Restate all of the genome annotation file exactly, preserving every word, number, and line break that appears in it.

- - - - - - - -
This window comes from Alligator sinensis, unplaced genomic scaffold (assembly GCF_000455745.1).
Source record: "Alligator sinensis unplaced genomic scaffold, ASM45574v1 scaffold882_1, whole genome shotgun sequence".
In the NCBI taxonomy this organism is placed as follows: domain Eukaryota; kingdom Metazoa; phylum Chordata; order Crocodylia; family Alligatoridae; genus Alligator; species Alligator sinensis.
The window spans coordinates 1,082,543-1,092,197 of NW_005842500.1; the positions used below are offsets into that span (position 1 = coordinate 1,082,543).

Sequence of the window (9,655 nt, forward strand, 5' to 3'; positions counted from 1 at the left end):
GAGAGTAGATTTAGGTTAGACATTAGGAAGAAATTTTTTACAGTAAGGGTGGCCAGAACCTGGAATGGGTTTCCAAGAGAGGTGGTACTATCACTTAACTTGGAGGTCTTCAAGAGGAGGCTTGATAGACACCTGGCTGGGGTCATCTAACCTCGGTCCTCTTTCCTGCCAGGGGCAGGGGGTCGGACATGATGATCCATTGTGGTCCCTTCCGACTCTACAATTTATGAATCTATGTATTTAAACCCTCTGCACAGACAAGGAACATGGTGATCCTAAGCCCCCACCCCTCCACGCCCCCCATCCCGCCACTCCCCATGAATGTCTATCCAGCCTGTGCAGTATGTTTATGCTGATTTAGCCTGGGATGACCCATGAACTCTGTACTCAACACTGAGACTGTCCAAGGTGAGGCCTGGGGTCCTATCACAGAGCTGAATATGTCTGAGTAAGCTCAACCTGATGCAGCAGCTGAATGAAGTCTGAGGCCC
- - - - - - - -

This window comes from Alligator sinensis, unplaced genomic scaffold (assembly GCF_000455745.1).
Source record: "Alligator sinensis unplaced genomic scaffold, ASM45574v1 scaffold882_1, whole genome shotgun sequence".
In the NCBI taxonomy this organism is placed as follows: domain Eukaryota; kingdom Metazoa; phylum Chordata; order Crocodylia; family Alligatoridae; genus Alligator; species Alligator sinensis.
The window spans coordinates 1,082,543-1,092,197 of NW_005842500.1; the positions used below are offsets into that span (position 1 = coordinate 1,082,543).

Sequence of the window (9,655 nt, forward strand, 5' to 3'; positions counted from 1 at the left end):
GAGAGTAGATTTAGGTTAGACATTAGGAAGAAATTTTTTACAGTAAGGGTGGCCAGAACCTGGAATGGGTTTCCAAGAGAGGTGGTACTATCACTTAACTTGGAGGTCTTCAAGAGGAGGCTTGATAGACACCTGGCTGGGGTCATCTAACCTCGGTCCTCTTTCCTGCCAGGGGCAGGGGGTCGGACATGATGATCCATTGTGGTCCCTTCCGACTCTACAATTTATGAATCTATGTATTTAAACCCTCTGCACAGACAAGGAACATGGTGATCCTAAGCCCCCACCCCTCCACGCCCCCCATCCCGCCACTCCCCATGAATGTCTATCCAGCCTGTGCAGTATGTTTATGCTGATTTAGCCTGGGATGACCCATGAACTCTGTACTCAACACTGAGACTGTCCAAGGTGAGGCCTGGGGTCCTATCACAGAGCTGAATATGTCTGAGTAAGCTCAACCTGATGCAGCAGCTGAATGAAGTCTGAGGCCC